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Section 377 read down: When lovers of liberty rose to the occasion

Homosexual relations are legal in 25 countries besides India
It took a woman Judge, Indu Malhotra to get the Supreme Court to ‘man-up’ and apologise for allowing Section 377 to stay on the statute books. An apology was long overdue. The Court’s previous ruling in Koushal v Naz (2013) had upheld the constitutionality of the provision. That Judgment was an abomination – both for its effect on the lives of citizens and its (spectacular lack of) legal reasoning. It turned the clock back on more than four years of equal citizenship that had been confirmed by the Delhi High Court. More significantly, it seemed to be the end of the road for almost three decades of progress made by the LGBT movement in India. Five years later, 6.9.2018 would go down as the high water mark, of one modern India’s most well-documented struggles. 

Historical Origins

Section 377 is based on an archaic conception of sexual relations. It was introduced as an anti-sodomy law in India by the British crown through Section 377 of the Indian Penal Code. With time the original Sexual Offences Act of 1967 decriminalised the acts of homosexuality and sodomy between two consenting adults in England but Section 377 persisted. The provision reads:

377. Unnatural offences: Whoever voluntarily has carnal intercourse against the order of nature with any man, woman or animal shall be punished with imprisonment for life, or with imprisonment of either description for a term which may extend to ten years, and shall also be liable to fine.

 
The section has for long been understood to criminalise sexual acts by same-sex couples. This was not the case. The thrust of Section 377 is to criminalise sexual acts which are “against the order of nature”. What the term means, is anyone’s guess, and a heterosexual couple could conceivably have been proceeded against, under this section.

The provision is based upon traditional Judeo-Christian moral and ethical standards. These perceive sex purely in functional terms - for the sole purpose of reproduction. Any non-procreative sexual activity is viewed as being “against the order of nature”. Thus, S 377 criminalised consensual acts between hetrosexual and same-sex couples equally.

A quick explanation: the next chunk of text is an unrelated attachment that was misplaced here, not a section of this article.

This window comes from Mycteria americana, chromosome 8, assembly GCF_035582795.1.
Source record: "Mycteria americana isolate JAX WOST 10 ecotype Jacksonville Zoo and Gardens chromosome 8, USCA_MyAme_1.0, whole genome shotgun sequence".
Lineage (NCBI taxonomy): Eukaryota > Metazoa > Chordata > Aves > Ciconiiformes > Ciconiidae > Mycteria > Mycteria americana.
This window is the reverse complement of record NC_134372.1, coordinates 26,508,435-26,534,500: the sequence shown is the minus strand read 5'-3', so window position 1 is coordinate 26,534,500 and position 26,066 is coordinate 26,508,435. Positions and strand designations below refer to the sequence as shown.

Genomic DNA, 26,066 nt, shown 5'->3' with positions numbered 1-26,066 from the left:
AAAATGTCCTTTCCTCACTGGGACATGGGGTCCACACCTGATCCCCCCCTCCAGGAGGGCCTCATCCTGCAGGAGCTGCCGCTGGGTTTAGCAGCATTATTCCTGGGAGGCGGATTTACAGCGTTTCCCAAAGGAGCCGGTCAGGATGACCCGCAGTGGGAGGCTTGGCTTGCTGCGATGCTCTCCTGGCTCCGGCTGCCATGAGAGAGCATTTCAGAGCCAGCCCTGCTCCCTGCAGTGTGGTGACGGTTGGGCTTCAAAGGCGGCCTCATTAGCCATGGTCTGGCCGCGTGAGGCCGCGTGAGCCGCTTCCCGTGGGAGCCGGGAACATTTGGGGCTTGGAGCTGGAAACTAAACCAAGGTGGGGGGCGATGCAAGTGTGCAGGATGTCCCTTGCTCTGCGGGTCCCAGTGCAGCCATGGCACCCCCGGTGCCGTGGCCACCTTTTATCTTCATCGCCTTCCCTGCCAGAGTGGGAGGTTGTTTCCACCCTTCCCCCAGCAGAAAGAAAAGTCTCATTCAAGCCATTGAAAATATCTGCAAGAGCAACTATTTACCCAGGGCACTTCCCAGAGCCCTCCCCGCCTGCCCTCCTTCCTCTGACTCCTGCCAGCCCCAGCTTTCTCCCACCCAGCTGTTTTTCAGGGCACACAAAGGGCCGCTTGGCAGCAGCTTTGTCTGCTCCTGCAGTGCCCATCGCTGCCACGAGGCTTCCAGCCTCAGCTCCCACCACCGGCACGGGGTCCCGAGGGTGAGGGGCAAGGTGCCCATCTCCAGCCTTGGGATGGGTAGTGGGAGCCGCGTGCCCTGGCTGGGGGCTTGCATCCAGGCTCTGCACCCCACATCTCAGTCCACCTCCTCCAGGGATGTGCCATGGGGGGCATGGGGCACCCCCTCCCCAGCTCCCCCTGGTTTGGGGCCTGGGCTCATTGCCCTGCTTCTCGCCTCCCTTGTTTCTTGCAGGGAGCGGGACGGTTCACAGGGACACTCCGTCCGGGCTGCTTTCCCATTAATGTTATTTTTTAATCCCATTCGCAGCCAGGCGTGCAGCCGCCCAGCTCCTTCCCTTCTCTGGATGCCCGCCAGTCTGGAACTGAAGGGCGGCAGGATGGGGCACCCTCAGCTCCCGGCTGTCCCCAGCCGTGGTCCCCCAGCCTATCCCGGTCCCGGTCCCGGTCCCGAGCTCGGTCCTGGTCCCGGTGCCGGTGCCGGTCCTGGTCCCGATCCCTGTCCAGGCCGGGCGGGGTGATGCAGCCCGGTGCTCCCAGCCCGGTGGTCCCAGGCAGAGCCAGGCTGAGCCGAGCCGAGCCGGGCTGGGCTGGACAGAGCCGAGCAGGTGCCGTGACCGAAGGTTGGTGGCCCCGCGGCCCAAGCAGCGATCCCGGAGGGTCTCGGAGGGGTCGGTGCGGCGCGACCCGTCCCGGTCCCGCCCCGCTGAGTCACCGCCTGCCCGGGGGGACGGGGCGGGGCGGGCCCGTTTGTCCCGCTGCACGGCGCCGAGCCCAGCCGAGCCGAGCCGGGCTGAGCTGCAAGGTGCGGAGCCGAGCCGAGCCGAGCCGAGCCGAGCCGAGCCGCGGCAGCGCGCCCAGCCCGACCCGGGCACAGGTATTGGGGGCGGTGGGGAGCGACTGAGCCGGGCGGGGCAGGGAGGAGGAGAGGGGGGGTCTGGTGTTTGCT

LGBT Movement in India

There comes a time when people get tired of being trampled over by the iron feet of oppression. There comes a time, when people get tired of being plunged across the abyss of humiliation, where they experience the bleakness of nagging despair. (Martin Luther King Jr, 1955)

In India, that time possibly first came in 1991. The AIDS Bedhbhav Virodhi Andolan (ABVA), had organised a protest against police harassment. This was the first time that a demand for the repeal of the law was made publically. The first legal challenge was filed by ABVA in 1994. This was in response to a statement by Kiran Bedi that she could not distribute condoms in prison as it would amount to abetting an offence under Section 377. The petition was dismissed as the ABVA group became defunct. The next key development was the filing of a petition by the Naz Foundation challenging Section 377 in 2001.

Legal Challenges

S. 377 was ‘read down’ by a Division Bench of the Delhi High Court in July, 2009. The Court declared that “Section 377 IPC, insofar it criminalises consensual sexual acts of adults in private, is violative of Articles 21, 14 and 15 of the Constitution.” The Court went to clarify that S. 377 would continue to govern non-consensual ‘penile non-vaginal sex’ and ‘penile non-vaginal sex’ involving minors.

The Delhi High Court Judgment was an important moment for the politics of identity in India. Writes Vikram Raghavan, “Naz Foundation, unlike any other decision before it, has the unique potential to diminish popular, but irrational, moral condemnation of stigmatized groups…Indeed, the mass publicity and fanfare heralding the decision presents a rare opportunity for activists to reshape public opinion and influence a wider social debate about gay rights.

 
The Judgment of the Delhi High Court was accepted by the governments of the day. They did not challenge it before the Supreme Court. Instead, one Suresh Kumar Koushal, an astrologer in New Delhi’s Preet Vihar, filed a Petition challenging the verdict. He was a stranger to the proceedings. Yet, the Supreme Court chose to entertain his appeal. In December, 2013 a Supreme Court bench comprising Justice GS Singhvi and Justice SJ Mukhopadhaya set aside the Judgment of the Delhi High Court. It characterised the LGBT community as a “miniscule fraction of the country’s population”. It held the High Court had erroneously relied upon international precedents “in its anxiety to protect the so-called rights of LGBT persons”.